PITTSBURGH -- As if NFL running backs needed another sobering reminder of their declining market, 2017 free agency happened. Nearly two weeks into new league year, one of the best backs of this generation, Adrian Peterson, remains unemployed. Eddie Lacy settled for a one-year prove-it deal with a weight clause. At least 25 unrestricted free-agent tailbacks are unemployed, more than any other NFL position.
Le'Veon Bell -- a semblance of financial hope for the modern back -- can either succumb to this distressed landscape or lift it up. The litmus test for backs everywhere: Can a 25-year-old who creates yards on his own, catches passes like a slot receiver and carries a $12.1-million franchise tag into negotiations reset the running back market in a resounding way over the next four months?
Matching or surpassing LeSean McCoy's league-leading $8 million per year is possible, if not likely. But where exactly Bell's number falls isn't so clear-cut for some.
Former Cleveland Browns general manager Phil Savage says Bell is a "special player," undoubtedly one of the best for the playoff-ready Pittsburgh Steelers. Savage also believes the Steelers have leverage because of Bell's position, his history with injuries (missed action in three straight playoffs) and suspensions in back-to-back seasons for drug-related offenses.
"If Le'Veon Bell wants to get a long-term deal, this is going to be his best and sort of only chance to get that done," said Savage, now a front office analyst for ESPN. "In general with running backs, the supply so far outweighs the demand. If I went down 20 tailback names in the draft, I'd say a lot of those guys could play some role in a backfield by committee. It's such a fungible asset. So for as great as he is, that challenge is there."
Bell is not in the same discussion as Lacy, who hasn't produced a 1,000-yard season since 2014, or Peterson, whose prime-earning years have long passed. But Bell does represent a position that pays less despite its central role in a team's success.
The five highest-paid running backs in 2012 got $10.8 million per year on average, compared to $7.3 million in 2017 (looking at long-term deals only, not franchise tags like Bell's), despite both years producing 19 rushers with at least 200 carries and a salary cap that's ballooned 47 percent since 2011.
With Peterson's monster $14 million per year contract officially off the Minnesota Vikings' books, the drop to McCoy was precipitous.
If Bell's salary vaults the highest-paid tailbacks, the Steelers will make him earn it.
The Steelers typically don't structure contracts with front-loaded guarantees outside the signing bonus and maybe a roster bonus after year one or two. J.I. Halsell, a former Washington Redskins salary cap official and free-agent consultant, calls the Steelers' contracts more "cash-flow deals" for that reason.
The tailback market can help Bell in this case, Halsell said, because surpassing McCoy's number is manageable.
"If that [McCoy] deal is a few years old, and we know the cap has increased, and we know he's one of, if not the top, running backs in the game, you can make the argument Le'Veon should be a $10-million-per-year running back," Halsell said. "That's not an unreasonable number."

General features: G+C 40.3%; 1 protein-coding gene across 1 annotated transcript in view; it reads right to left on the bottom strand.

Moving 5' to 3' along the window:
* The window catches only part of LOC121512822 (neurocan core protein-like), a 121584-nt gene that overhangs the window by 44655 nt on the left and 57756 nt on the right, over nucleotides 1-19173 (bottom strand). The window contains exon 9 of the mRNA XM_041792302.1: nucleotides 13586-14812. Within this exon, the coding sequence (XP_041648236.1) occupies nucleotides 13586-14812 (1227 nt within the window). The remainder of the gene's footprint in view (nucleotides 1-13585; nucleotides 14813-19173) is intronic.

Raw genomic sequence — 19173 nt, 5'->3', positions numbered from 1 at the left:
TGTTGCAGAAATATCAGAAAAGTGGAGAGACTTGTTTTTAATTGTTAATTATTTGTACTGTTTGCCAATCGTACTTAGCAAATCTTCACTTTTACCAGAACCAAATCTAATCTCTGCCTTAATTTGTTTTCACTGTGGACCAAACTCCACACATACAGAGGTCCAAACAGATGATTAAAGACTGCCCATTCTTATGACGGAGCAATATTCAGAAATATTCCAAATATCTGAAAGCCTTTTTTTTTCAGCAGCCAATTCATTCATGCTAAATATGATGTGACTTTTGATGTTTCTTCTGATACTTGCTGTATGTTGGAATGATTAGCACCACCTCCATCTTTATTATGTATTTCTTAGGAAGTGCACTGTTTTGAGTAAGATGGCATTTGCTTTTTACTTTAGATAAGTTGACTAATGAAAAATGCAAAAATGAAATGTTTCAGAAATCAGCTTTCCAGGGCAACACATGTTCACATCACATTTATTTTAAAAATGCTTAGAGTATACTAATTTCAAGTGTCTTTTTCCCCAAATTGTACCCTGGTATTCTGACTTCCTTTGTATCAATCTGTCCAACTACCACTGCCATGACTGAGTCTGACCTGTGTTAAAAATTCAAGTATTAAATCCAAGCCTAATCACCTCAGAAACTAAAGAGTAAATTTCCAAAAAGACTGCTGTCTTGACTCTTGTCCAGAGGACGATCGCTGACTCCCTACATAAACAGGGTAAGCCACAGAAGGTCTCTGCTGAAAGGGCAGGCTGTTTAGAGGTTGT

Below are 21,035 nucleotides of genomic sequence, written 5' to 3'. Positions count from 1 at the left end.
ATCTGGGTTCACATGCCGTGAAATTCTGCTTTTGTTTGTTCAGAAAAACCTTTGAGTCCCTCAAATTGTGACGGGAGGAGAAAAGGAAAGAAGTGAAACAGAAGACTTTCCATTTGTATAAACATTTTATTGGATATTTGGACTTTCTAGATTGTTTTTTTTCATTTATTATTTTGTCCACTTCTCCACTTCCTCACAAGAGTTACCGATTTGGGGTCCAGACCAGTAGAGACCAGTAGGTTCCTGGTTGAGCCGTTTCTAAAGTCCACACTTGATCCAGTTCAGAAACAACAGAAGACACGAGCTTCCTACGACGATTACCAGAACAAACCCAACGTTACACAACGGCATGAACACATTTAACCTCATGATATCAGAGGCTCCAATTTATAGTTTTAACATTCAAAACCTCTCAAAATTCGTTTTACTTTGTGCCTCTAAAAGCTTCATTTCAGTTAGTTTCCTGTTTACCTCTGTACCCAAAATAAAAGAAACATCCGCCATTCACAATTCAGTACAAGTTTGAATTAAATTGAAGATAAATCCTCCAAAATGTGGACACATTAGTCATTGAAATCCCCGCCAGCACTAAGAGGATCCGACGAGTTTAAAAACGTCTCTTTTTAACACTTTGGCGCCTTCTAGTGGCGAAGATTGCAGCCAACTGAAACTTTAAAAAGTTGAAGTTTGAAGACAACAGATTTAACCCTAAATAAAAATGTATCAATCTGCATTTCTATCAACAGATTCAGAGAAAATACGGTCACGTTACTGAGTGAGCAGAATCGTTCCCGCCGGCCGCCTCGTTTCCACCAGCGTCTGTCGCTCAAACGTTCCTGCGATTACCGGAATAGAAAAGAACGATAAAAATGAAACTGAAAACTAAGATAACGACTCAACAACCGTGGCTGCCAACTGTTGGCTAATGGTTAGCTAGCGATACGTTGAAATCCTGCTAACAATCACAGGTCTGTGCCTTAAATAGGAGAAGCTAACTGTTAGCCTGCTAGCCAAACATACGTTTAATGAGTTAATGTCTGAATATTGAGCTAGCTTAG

The Steelers can assuage concerns about Bell's missed games by adding per-game, roster-bonus incentives to his contract, Halsell said.
Savage also wouldn't be surprised if Bell hits the $10 million mark because of his importance to the team as a rusher and receiver, something he can employ more as he hits his late 20s. Bell used both skills to produce 157 yards from scrimmage per game in 2016, third-most in NFL history for a tailback.
What could hurt Bell, Savage said, is aiming for Peterson-type money. Bell playfully suggested he's worth $15 million per year in a rap song last summer, but that was before his three-game suspension for violating the league's substance abuse policy.
Teammate Antonio Brown is hitting that number thanks to a mega-extension signed in February, becoming the fifth receiver to hit that threshold in a league that values quarterback-receiver continuity. Bell was his own team's MVP in 2016, but Brown was always getting more money because of the dynamics involved.
That's why Bell must find a way to maximize his worth without using the franchise tag to his disadvantage. Running backs don't have the same freedoms as, say, Washington quarterback Kirk Cousins, who can play out his franchise tag and parachute into a quarterback-starved clubhouse through free agency.
"Maybe the Steelers would pay him the franchise number and be done. Who knows?" Savage said. "You don't want to push so far that you push yourself out the door. A huge number would stick out like a sore thumb at that position. But a good number certainly seems possible given his talents."
Steelers general manager Kevin Colbert is on record that he wants Bell to retire a Steeler, and the franchise only gives big contracts to players they think are capable of playing them out.
Bell recently joked from his locker that his performance as a second-round pick in 2013 helped convince teams they should invest in tailback talent earlier in the draft, a nod to top-10 picks Todd Gurley and Ezekiel Elliott.
Before those two test the true value of the running back in a few years, Bell can pay it forward once again.
"He can set a new standard," Halsell said.